Bienenstock & Associates contracts with licensed court reporters to provide court reporting services to attorneys, law firms, and insurance companies in Michigan and across the United States.
Plaintiffs are licensed court reporters who provided their services through Bienenstock & Associates as independent contractors pursuant to oral and written agreements entered into with Bienenstock & Associates from 1995 through early 2013. A partially executed agreement naming Bienenstock & Associates and one of the Plaintiffs is attached as Exhibit A.
Each and every Plaintiff entered into the same or similar agreement with Bienenstock & Associates. The essential terms of the parties’ agreements, which are reflected in both signed and unsigned contracts, oral promises, a course of dealing between the parties, and supported by well-established standards in the court reporting industry and judicial rules of practice, were as follows:
Bienenstock & Associates agreed that it would find and present opportunities to Plaintiffs to perform court reporting services for attorneys, law firms, and insurance companies (“the Customers”) in exchange for the payment of an agreed-upon, fixed percentage of the total amount paid by the Customers for those services, primarily the preparation of deposition transcripts. This agreed-upon, fixed percentage was, under the terms of the parties’ agreement, to be paid on all services without regard to when the services were performed and/or when deposition transcripts were ordered by the Customers;
It was the exclusive responsibility of Bienenstock & Associates to solicit customers, set customer billing rates, take customer calls, schedule Plaintiffs’ appointments with the Customers, and bill the Customers for court reporting services provided by Plaintiffs. Plaintiffs prepared and sent invoices for their services not to the Customers, but to Bienenstock & Associates with the agreement and understanding that such invoices would be processed and sent on to the Customers for payment. Plaintiffs were, under the terms of their agreement, prohibited from contacting and/or sending invoices directly to the Customers. In fact, the Plaintiffs were required to avoid all discussions of charges and rates with the Customers and to direct any and all of the Customers’ “billing questions” to Defendants;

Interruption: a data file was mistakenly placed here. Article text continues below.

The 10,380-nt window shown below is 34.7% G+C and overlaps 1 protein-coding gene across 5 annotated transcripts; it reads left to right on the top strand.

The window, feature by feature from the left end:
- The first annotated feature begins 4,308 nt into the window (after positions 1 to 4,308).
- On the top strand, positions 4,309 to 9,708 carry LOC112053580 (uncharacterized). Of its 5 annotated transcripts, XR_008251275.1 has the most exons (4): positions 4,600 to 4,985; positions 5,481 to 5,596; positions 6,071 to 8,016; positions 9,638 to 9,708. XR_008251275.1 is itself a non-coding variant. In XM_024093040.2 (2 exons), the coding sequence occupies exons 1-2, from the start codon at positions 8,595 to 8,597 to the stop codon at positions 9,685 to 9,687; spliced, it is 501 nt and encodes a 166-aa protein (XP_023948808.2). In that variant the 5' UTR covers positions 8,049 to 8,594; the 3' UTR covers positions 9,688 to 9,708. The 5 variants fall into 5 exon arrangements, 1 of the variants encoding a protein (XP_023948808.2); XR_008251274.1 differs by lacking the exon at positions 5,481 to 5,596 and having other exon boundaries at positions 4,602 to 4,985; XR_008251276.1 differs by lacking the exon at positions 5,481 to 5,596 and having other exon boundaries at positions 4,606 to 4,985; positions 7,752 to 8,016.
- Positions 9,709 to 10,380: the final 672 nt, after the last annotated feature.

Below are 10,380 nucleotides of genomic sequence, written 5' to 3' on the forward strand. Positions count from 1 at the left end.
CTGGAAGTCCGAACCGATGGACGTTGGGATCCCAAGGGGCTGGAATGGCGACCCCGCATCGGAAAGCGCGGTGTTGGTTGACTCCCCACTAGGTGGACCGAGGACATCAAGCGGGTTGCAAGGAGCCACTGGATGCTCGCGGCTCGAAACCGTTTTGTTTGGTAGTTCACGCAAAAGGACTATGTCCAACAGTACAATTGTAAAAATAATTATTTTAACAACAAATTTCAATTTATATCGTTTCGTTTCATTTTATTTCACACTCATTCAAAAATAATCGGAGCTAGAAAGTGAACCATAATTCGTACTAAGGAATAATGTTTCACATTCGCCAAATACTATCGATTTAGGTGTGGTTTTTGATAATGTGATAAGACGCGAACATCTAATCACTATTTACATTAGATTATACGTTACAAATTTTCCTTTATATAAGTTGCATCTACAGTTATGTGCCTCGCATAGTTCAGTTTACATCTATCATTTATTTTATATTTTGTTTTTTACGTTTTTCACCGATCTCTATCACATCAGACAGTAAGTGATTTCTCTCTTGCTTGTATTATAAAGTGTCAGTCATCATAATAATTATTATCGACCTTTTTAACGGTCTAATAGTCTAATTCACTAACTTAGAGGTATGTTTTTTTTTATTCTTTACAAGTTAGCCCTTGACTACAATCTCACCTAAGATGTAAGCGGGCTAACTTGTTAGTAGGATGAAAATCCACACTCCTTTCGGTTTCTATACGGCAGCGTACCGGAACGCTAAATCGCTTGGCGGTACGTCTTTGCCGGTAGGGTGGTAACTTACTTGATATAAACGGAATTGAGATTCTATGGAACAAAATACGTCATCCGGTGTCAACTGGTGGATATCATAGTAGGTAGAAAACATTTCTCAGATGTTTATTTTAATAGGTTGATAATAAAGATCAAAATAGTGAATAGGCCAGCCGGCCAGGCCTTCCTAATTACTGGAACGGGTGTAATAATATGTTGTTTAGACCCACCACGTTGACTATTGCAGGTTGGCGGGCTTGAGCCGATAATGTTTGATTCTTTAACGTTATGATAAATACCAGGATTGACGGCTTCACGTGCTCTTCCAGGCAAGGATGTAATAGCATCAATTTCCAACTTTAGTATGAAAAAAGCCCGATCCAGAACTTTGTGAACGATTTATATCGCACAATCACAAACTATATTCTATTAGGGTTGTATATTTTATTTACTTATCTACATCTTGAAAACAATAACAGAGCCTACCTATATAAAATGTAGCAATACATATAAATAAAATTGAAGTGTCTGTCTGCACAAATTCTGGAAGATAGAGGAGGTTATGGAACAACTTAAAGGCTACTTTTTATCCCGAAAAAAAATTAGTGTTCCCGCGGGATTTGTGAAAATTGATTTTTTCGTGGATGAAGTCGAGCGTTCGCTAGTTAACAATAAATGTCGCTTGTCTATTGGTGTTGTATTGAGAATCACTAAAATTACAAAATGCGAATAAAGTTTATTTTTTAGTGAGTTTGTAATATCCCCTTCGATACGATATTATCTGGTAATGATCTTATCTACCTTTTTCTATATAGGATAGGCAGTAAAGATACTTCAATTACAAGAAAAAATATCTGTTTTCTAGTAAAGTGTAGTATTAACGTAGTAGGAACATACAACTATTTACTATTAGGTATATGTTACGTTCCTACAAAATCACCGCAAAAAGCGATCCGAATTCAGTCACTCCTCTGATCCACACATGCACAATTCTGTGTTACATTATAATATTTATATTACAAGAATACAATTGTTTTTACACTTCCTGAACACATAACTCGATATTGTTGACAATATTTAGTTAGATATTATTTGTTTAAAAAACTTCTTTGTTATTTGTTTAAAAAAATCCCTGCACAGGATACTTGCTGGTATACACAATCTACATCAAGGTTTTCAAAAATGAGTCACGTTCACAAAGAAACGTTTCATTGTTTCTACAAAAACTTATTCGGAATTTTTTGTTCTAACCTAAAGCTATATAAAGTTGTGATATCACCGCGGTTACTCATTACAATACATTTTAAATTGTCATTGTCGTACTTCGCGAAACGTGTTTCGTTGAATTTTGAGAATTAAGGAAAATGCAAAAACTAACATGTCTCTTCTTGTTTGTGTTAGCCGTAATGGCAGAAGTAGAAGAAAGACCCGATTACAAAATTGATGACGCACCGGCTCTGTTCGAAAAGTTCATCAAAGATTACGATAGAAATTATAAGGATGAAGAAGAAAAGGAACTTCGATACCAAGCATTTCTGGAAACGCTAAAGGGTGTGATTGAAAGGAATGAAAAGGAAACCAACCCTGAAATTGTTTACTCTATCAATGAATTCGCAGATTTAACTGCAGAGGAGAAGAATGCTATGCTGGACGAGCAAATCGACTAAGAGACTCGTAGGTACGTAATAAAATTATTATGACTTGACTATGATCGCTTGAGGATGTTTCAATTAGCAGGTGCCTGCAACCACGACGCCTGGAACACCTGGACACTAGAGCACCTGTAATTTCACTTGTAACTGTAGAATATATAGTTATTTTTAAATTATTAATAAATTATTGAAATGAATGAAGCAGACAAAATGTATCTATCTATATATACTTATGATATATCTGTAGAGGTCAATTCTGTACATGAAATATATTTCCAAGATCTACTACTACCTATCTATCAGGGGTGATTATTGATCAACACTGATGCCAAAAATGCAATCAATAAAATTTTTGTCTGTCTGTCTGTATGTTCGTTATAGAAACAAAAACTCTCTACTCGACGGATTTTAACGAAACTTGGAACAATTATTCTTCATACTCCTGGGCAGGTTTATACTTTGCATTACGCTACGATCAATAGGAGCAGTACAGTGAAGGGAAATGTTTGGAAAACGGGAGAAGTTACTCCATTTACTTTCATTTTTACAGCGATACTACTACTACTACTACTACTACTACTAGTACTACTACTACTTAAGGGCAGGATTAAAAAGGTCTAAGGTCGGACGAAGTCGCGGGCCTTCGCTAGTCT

Although Bienenstock & Associates negotiated the per-page and hourly/appearance rates charged to the Customers, it was the agreement and understanding of the parties that Defendants would charge the Customers the same rate upon which Bienenstock & Associates paid Plaintiffs for their court reporting services. This agreed-upon rate was reflected in Plaintiffs’ invoices to Bienenstock & Associates and the records of Bienenstock & Associates. The agreed-upon charges for services rendered to the Customers were “pass through” rates with no additions, discounts, or markups to the page rates and/or the hourly/appearance rates charged by Plaintiffs;